Ode to the birds of winter

In the bleak midwinter Frosty wind made moan, Earth stood hard as iron, Water like a stone; Snow had fallen, snow on snow, Snow on snow, In the bleak midwinter, Long ago.
Christina G Rossetti

Ode to the birds.
They are lively busy creatures offering constant fascination and entertainment. A marvel of agility, their tiny, almost weightless, structures coupled with a most beautiful plumage, makes them a favorite of both the trained, as well as the casual, observer.

Man has spent most of his existence wishing that he too could be a free as the birds, soaring upward and heavenward.
It is even theorized that perhaps it is to the birds we should look when wishing to understand the mysteries of the dinosaurs.

The following images are of just a few the backyard residence and guests which call our yard either home or hotel. . .

Here are two different images of a northern flicker. Both the red bellied woodpecker and the northern flicker are native to this area. Both birds are very similar in appearance and make for interesting observation.

Flickers like digging for bugs and insects be it in the ground or on a tree. This particular flicker is burrowing down in the snowy ground looking for what may be lurking just under the snow. Both flickers and red bellied woodpeckers will readily feed from suspended bird feeders, preferring larger seeds, peanuts and dried fruit.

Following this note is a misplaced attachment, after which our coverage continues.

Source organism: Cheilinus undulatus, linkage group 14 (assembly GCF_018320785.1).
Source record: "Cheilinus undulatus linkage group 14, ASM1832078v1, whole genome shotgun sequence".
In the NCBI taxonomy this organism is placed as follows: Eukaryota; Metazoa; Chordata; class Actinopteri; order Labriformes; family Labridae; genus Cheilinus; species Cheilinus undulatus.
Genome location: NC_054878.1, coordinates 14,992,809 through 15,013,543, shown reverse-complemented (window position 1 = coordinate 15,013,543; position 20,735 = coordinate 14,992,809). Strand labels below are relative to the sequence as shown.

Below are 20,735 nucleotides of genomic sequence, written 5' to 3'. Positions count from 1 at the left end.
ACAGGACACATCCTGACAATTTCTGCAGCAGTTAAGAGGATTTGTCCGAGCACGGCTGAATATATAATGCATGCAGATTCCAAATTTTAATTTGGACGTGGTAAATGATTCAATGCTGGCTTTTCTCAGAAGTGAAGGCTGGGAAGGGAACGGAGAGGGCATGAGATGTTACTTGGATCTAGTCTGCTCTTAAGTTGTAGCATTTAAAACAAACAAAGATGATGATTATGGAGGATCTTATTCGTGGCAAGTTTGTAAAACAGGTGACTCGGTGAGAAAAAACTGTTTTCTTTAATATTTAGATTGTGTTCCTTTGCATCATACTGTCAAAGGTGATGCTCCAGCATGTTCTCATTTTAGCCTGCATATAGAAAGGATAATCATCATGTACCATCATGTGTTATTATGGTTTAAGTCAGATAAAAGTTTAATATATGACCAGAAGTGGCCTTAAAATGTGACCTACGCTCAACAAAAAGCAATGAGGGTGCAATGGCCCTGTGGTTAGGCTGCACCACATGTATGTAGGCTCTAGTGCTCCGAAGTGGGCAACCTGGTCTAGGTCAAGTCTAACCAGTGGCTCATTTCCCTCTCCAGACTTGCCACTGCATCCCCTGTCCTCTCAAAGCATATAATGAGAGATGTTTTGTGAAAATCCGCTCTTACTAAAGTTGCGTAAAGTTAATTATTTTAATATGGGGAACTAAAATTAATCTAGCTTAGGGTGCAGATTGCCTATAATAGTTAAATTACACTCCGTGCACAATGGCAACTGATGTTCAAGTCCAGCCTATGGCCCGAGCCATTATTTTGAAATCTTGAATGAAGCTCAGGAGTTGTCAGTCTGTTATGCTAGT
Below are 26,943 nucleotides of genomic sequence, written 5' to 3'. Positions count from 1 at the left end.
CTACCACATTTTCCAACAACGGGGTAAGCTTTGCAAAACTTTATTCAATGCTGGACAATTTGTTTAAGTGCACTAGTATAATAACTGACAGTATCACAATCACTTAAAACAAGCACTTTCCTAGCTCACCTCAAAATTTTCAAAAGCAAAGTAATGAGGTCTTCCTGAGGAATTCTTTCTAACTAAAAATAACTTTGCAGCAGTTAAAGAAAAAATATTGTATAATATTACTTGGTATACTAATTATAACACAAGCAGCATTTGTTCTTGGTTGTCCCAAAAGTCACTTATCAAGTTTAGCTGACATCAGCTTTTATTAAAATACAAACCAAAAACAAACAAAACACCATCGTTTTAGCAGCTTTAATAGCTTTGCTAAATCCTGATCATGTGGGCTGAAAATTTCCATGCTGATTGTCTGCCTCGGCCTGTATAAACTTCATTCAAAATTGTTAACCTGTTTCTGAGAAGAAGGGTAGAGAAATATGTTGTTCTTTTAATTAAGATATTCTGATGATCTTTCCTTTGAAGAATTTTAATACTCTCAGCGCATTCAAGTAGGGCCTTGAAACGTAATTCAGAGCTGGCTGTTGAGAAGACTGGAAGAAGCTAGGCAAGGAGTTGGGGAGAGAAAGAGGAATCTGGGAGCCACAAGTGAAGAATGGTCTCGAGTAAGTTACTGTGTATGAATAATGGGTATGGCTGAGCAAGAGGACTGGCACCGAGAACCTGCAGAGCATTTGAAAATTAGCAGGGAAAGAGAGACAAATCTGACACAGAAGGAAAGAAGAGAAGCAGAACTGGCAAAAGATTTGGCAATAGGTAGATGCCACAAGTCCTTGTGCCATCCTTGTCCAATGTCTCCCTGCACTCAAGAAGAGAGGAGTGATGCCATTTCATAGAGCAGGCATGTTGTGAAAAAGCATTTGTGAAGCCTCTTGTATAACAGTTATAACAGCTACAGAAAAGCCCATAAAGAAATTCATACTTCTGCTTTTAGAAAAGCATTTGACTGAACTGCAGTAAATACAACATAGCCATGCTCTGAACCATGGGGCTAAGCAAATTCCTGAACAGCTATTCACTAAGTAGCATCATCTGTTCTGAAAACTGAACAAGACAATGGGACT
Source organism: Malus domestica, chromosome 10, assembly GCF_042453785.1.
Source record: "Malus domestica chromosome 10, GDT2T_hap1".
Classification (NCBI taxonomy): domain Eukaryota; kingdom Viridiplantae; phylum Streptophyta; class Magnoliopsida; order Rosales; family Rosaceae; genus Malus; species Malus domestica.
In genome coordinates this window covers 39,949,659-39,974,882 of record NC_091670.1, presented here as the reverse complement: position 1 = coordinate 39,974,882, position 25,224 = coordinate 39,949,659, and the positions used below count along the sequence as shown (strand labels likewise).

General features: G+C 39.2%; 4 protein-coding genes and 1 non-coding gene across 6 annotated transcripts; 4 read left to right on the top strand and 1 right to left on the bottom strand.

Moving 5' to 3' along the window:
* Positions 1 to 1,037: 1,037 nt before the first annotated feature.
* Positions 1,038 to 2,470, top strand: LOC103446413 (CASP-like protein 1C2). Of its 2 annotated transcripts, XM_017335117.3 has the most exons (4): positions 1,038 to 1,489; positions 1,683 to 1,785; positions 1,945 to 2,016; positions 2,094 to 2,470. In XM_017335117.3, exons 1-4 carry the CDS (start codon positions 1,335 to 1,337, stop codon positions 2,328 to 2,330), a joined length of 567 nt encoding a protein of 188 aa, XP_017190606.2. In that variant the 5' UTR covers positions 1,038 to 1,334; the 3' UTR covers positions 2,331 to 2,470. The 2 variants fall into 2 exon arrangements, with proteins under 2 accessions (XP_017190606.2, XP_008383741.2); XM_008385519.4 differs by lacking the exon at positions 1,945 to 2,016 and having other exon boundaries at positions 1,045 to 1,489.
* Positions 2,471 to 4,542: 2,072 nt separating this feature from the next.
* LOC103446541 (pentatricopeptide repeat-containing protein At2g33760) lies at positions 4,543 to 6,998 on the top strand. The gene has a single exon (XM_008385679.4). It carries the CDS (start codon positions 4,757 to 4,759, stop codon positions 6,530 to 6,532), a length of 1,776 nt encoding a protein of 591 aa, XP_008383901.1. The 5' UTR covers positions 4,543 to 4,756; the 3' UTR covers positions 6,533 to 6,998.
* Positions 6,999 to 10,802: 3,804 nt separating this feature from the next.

Up against a tree, the flicker acts very much like his kin the more common woodpecker, poking around for insects.

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Mystery in the snow. . .
Note the outline of spread wings and tail.
Might this be a snow angel of sorts?
Followed by, for some small rodent no doubt, a scene of something most wickedly fowl / foul.
Finally, we spy the perpetrator perched high within the cover of the trees—the stealthy red shouldered hawk.

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Here, gathered underneath the feeder, is a grouping of sparrows and what I thought to be a visiting Baltimore Oriole but was recently corrected (12/12/14) that the bird is actually an Eastern Towhee.

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As usual, the permeant resident of the yard, our mockingbird

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And of course the beautiful contrast of the brightly colored male red cardinal against the pristine snow. Note the myriad of bird tracks all through the snow surrounding the cardinal.

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Just passing through

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To Hear an Oriole Sing

To hear an Oriole sing
May be a common thing–
Or only a divine.

It is not of the Bird
Who sings the same, unheard,
As unto Crowd–

The Fashion of the Ear
Attireth that it hear
In Dun, or fair–

So whether it be Rune,
Or whether it be none
Is of within.

The “Tune is in the Tree–”
The Skeptic–showeth me–
“No Sir! In Thee!”

Emily Dickinson

Orioles are transit springtime guests to my yard. Seeing this one yesterday was a real treat.